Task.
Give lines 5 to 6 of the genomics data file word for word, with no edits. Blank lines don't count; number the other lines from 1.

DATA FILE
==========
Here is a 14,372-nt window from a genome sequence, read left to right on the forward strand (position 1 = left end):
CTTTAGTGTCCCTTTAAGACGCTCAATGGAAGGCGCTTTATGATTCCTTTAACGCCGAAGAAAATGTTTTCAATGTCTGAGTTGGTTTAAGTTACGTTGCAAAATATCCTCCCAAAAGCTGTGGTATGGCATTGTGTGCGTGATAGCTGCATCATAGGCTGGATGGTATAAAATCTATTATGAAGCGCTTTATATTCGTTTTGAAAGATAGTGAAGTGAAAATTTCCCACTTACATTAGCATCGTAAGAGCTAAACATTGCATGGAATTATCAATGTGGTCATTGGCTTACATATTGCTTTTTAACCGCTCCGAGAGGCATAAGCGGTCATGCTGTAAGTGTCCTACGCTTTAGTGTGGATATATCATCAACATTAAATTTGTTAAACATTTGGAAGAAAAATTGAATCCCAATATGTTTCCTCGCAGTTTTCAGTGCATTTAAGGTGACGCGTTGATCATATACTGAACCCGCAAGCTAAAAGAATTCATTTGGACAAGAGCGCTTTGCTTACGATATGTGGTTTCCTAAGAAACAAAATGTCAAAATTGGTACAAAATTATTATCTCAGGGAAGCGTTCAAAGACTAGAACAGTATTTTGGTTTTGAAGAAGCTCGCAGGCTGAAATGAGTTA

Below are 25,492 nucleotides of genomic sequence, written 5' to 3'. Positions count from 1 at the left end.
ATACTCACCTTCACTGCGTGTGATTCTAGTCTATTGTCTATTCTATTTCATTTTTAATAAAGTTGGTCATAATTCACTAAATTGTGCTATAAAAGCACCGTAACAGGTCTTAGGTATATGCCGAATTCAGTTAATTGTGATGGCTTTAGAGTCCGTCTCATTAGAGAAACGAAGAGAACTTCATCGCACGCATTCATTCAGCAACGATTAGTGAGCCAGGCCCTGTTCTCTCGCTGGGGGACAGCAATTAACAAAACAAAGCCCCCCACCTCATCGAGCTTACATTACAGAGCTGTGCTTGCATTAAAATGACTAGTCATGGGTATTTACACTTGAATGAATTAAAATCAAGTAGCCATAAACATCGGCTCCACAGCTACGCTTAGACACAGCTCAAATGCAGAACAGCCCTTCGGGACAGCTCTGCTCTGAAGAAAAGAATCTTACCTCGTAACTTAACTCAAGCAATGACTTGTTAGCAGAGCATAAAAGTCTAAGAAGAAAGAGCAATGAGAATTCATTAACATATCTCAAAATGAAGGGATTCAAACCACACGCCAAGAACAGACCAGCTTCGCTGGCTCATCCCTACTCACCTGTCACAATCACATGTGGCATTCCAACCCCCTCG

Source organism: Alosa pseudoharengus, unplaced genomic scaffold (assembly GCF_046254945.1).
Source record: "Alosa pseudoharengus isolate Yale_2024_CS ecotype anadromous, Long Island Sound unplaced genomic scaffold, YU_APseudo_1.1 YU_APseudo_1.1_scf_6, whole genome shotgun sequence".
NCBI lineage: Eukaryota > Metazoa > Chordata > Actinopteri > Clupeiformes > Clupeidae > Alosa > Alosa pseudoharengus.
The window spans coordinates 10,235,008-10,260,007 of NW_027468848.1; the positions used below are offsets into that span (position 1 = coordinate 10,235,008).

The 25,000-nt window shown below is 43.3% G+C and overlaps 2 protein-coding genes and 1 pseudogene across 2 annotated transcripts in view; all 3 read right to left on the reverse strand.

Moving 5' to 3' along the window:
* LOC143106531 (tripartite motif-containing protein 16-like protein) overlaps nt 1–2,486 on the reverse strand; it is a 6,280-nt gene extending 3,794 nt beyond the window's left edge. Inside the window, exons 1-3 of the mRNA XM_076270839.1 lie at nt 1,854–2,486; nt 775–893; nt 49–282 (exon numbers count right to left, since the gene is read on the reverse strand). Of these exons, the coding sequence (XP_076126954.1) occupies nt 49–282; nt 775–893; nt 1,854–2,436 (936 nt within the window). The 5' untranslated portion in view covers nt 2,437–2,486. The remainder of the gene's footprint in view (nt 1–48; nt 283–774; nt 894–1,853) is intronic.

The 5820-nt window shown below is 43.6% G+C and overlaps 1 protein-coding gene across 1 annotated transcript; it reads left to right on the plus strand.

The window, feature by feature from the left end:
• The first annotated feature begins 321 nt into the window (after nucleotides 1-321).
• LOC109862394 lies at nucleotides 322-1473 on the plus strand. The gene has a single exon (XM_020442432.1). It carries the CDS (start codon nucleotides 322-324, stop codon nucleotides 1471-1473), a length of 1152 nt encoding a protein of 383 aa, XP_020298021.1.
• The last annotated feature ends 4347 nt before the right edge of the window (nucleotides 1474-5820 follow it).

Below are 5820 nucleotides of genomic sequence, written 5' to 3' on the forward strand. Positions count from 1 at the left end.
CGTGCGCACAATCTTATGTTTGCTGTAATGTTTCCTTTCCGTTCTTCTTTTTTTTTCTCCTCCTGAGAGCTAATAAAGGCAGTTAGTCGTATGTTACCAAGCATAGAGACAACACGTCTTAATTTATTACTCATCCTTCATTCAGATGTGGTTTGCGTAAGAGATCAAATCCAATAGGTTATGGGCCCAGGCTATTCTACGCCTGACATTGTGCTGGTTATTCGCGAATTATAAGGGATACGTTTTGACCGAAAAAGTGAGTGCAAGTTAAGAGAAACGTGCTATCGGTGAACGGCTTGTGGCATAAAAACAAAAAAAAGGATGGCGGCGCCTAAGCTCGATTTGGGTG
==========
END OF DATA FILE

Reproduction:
Source organism: Alosa pseudoharengus, unplaced genomic scaffold (assembly GCF_046254945.1).
Source record: "Alosa pseudoharengus isolate Yale_2024_CS ecotype anadromous, Long Island Sound unplaced genomic scaffold, YU_APseudo_1.1 YU_APseudo_1.1_scf_6, whole genome shotgun sequence".